- Two men accused of selling meth to undercover cop (6/22/17)
- Cape man stabbed in head, arm after strip-club incident; skull fractured, police say (6/25/17)3
- Custom cuts: Local hairstylist provides free haircuts to special-needs children (6/26/17)3
- Police: Man grabbed wheel, tried to kill driver and himself in Jackson crash (6/23/17)
- Jackson scores high in survey of residents; better streets, Aldi are high priorities (6/20/17)4
- Annual SEMO District Fair event lineup announced (6/23/17)1
- Marble Hill mayor hires city manager without board approval (6/21/17)4
- Oran town board fired officer before hiring him as police chief; city officials say they can't remember reason for firing (6/25/17)2
- Playing with fire (6/25/17)
- Two charged in theft of jewelry from Cape storage facility (6/23/17)1
Monitoring cell phones
We all know cell phones are handy, sometimes in unforeseen ways. In London, police tracked down a suspect in the recent failed suicide bombings by running down his cell phone records and tracing him to his brother's flat near Rome.
Now the Missouri Department of Transportation proposes to have private companies monitor motorists' cell phones as a means of tracking traffic patterns. The information would be sent to Web sites and electronic road signs providing motorists with information about alternative routes when congestion arises.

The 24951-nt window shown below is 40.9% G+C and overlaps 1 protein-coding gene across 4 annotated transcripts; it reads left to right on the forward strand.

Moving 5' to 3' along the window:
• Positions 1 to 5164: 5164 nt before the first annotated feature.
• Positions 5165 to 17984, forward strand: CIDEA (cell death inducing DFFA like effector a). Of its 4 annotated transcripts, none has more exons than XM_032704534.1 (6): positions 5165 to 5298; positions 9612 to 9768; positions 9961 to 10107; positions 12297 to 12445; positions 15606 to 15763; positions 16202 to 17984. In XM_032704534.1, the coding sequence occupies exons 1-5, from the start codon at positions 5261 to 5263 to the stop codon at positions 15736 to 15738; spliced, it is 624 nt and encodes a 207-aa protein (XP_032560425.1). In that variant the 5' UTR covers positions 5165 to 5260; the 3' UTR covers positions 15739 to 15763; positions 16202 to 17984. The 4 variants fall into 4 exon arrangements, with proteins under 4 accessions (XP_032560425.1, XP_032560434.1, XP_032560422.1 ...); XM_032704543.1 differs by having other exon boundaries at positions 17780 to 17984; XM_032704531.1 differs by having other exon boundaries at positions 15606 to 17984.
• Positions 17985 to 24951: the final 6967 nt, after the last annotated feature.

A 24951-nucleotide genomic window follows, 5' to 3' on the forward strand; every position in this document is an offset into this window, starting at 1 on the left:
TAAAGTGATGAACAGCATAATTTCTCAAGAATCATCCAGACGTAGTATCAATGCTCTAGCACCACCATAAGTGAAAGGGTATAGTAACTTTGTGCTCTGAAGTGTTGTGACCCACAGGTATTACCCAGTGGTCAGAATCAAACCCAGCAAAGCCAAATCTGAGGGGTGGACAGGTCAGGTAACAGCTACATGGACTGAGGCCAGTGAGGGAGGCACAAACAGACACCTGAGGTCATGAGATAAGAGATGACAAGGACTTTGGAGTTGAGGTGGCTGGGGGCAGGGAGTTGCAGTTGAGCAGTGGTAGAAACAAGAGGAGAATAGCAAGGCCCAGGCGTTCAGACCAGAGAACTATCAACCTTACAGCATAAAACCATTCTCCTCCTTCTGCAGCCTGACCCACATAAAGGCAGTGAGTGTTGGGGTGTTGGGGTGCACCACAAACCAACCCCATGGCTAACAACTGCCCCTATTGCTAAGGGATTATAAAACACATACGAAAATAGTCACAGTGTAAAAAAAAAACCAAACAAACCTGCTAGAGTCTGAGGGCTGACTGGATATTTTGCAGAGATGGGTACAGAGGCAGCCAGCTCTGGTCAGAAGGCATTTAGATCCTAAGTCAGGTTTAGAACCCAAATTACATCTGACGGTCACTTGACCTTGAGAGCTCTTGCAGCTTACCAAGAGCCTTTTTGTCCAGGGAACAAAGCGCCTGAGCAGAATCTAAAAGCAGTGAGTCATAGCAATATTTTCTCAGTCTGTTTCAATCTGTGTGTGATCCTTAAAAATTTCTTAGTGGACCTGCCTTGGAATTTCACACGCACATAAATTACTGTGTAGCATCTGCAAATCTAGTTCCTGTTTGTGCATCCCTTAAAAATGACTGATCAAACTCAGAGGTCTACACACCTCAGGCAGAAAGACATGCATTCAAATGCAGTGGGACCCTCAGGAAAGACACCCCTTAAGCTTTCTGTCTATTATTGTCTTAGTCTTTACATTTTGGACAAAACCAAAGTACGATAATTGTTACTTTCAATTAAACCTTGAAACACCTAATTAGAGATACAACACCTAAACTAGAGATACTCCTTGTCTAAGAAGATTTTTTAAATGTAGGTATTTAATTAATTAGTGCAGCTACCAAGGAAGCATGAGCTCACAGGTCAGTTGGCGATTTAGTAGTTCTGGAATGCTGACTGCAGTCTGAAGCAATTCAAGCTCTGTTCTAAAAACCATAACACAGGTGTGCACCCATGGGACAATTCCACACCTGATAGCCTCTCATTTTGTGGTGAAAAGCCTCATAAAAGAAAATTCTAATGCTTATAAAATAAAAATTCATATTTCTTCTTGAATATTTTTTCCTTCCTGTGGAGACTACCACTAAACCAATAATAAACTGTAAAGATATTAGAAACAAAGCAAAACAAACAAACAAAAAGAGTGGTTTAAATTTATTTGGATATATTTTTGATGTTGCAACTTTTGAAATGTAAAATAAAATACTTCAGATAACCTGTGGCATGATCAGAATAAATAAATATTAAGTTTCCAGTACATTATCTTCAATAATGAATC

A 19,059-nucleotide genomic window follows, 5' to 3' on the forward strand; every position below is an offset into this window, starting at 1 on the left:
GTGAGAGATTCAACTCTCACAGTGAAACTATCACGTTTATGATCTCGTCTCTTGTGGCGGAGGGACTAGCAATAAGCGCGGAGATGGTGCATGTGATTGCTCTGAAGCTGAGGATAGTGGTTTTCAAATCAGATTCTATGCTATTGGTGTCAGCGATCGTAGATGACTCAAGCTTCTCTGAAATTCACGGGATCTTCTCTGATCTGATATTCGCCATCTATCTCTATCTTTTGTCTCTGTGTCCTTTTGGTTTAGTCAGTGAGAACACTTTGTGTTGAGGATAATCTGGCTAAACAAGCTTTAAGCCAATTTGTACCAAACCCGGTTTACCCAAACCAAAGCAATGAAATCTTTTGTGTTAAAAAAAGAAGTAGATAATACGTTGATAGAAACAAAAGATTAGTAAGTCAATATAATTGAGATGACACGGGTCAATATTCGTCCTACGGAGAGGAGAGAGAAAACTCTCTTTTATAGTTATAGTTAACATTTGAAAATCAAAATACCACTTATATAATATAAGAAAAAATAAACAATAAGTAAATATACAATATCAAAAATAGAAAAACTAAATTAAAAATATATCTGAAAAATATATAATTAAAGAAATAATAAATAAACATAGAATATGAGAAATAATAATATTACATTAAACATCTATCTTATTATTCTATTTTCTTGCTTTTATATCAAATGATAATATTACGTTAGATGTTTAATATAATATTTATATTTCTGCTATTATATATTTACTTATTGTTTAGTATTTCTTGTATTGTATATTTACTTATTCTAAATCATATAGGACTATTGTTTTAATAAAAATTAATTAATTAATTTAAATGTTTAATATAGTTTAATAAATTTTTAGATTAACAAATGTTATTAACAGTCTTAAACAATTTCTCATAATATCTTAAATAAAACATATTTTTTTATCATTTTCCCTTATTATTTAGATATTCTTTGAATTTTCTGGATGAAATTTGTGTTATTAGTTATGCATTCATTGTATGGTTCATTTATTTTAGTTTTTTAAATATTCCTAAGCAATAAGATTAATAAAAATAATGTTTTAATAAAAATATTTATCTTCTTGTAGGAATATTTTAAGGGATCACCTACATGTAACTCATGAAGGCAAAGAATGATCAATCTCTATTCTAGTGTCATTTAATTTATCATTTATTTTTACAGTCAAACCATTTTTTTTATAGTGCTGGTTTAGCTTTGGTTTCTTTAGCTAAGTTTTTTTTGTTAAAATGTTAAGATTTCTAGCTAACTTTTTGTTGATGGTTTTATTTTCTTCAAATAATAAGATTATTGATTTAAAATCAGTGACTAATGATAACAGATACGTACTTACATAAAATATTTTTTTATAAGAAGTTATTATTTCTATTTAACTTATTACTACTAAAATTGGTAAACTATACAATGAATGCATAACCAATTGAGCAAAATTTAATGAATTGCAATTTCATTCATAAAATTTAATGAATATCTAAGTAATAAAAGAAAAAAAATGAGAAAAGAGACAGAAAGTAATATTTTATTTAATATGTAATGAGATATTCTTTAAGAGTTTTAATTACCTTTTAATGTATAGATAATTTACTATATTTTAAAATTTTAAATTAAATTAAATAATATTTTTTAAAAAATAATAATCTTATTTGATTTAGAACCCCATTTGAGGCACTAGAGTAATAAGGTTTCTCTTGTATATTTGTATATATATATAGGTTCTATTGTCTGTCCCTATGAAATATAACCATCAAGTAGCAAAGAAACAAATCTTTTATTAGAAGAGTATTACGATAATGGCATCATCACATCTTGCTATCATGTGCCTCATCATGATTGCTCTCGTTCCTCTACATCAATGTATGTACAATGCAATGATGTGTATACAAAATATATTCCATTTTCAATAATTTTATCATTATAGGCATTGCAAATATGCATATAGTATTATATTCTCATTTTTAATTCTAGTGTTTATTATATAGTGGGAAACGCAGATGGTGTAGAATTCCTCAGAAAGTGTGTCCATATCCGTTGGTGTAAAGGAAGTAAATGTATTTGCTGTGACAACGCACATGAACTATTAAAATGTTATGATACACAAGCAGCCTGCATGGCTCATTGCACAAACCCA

Fears that Big Brother is crowding us are unfounded, MoDOT director Pete Rahn assures. He insists the information about cell phone movement would remain anonymous.
The Missouri cell-phone monitoring project would be the largest in the country. Much smaller attempts to use similar technology are under way in Norfolk, Va., and along Interstate 75 near Atlanta.
It works by tracking signals from wireless phones to towers and following the phone's movement from one tower to another. This information is overlaid on highway maps to decipher the location of the phones and the speed they are moving.
The plan expects the contractor to market some of the information to the private sector, including media outlets providing traffic reports, cell phone companies and automakers offering onboard navigation systems,.
Those who are concerned about the project worry that it is a step toward the loss of privacy. For instance, would this information eventually be used to catch speeders? Tracking the speed and location of a mass of phones is one thing. Privacy advocates can be forgiven for wondering when some government agency will decide it needs to know exactly where your phone has been.